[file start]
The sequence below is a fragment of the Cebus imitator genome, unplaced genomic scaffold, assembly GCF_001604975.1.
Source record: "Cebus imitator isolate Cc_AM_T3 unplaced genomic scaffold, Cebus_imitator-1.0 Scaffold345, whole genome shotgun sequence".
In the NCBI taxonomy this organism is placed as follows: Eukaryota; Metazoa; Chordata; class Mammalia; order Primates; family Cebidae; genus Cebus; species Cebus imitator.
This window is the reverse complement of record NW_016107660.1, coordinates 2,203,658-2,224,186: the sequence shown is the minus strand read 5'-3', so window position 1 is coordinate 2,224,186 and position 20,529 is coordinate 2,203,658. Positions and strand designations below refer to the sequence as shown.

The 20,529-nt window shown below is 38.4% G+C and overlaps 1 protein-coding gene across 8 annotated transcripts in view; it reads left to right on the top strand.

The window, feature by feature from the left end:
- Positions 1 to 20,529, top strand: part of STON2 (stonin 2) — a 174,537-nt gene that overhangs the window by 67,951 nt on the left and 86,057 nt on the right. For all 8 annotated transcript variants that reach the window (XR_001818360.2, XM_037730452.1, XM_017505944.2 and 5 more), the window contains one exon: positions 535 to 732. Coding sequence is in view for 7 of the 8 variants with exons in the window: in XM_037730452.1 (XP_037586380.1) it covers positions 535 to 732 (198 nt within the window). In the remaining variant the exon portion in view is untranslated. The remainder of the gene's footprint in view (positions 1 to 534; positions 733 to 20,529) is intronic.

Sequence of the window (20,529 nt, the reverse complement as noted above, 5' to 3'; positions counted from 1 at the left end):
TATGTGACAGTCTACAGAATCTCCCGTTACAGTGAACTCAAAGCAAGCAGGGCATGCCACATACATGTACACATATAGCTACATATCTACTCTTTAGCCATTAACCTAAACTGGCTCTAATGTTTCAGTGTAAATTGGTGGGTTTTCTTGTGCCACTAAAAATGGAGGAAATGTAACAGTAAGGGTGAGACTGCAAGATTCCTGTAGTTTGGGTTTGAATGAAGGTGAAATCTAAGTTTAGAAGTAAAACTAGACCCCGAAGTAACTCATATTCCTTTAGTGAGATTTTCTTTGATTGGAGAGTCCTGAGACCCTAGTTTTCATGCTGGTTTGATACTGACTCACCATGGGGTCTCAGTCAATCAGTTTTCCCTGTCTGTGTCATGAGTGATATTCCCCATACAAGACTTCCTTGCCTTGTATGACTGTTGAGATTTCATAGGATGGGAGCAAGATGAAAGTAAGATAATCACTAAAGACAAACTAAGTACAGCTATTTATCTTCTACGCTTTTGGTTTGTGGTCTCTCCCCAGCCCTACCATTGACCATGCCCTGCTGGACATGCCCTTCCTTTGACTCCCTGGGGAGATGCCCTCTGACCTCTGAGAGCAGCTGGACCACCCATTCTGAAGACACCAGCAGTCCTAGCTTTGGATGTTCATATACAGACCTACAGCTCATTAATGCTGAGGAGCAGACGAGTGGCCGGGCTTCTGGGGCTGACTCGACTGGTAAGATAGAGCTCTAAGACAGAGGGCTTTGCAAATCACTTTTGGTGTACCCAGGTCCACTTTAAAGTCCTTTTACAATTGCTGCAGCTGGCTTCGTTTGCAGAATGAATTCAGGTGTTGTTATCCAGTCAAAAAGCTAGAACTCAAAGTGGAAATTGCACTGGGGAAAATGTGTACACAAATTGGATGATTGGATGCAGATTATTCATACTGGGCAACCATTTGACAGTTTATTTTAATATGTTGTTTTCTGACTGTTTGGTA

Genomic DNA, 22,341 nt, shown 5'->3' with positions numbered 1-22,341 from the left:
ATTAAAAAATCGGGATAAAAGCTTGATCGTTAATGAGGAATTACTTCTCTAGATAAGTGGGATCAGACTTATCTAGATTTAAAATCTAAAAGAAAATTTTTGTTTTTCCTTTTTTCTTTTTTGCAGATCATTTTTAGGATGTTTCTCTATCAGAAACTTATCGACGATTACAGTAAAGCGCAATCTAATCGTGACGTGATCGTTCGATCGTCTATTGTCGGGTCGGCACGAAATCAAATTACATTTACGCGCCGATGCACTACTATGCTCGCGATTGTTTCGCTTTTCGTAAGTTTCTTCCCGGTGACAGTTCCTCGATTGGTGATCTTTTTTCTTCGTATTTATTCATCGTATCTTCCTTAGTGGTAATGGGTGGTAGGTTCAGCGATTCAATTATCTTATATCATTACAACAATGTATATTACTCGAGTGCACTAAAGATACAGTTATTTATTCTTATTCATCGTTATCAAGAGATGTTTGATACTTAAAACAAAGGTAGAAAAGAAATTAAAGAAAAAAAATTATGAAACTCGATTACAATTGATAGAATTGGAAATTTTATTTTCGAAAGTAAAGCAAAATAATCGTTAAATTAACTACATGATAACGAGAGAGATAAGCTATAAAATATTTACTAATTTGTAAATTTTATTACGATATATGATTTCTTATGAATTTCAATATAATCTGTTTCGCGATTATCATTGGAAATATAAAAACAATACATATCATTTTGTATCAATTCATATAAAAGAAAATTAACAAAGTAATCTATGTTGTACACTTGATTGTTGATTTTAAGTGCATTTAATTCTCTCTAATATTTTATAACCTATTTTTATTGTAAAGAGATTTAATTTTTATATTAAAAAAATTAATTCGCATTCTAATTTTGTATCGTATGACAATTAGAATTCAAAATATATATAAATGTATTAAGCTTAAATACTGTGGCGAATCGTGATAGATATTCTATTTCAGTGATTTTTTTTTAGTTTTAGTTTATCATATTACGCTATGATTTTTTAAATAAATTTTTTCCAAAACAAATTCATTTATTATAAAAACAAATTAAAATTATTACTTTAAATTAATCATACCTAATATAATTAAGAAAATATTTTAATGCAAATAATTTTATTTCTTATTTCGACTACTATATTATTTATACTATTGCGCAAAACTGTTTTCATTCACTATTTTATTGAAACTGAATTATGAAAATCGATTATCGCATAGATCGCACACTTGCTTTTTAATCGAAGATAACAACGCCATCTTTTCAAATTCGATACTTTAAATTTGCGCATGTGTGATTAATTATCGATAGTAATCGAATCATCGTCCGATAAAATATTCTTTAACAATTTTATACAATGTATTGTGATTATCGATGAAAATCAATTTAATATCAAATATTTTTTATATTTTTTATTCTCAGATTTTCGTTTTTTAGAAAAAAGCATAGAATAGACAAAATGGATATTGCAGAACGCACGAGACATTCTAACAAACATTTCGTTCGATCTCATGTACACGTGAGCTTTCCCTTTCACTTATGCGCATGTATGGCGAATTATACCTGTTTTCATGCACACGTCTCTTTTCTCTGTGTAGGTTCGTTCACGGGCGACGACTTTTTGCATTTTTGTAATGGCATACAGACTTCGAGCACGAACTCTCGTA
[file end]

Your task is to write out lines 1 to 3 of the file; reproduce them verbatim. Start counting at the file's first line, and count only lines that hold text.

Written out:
The sequence below is a fragment of the Cebus imitator genome, unplaced genomic scaffold, assembly GCF_001604975.1.
Source record: "Cebus imitator isolate Cc_AM_T3 unplaced genomic scaffold, Cebus_imitator-1.0 Scaffold345, whole genome shotgun sequence".
In the NCBI taxonomy this organism is placed as follows: Eukaryota; Metazoa; Chordata; class Mammalia; order Primates; family Cebidae; genus Cebus; species Cebus imitator.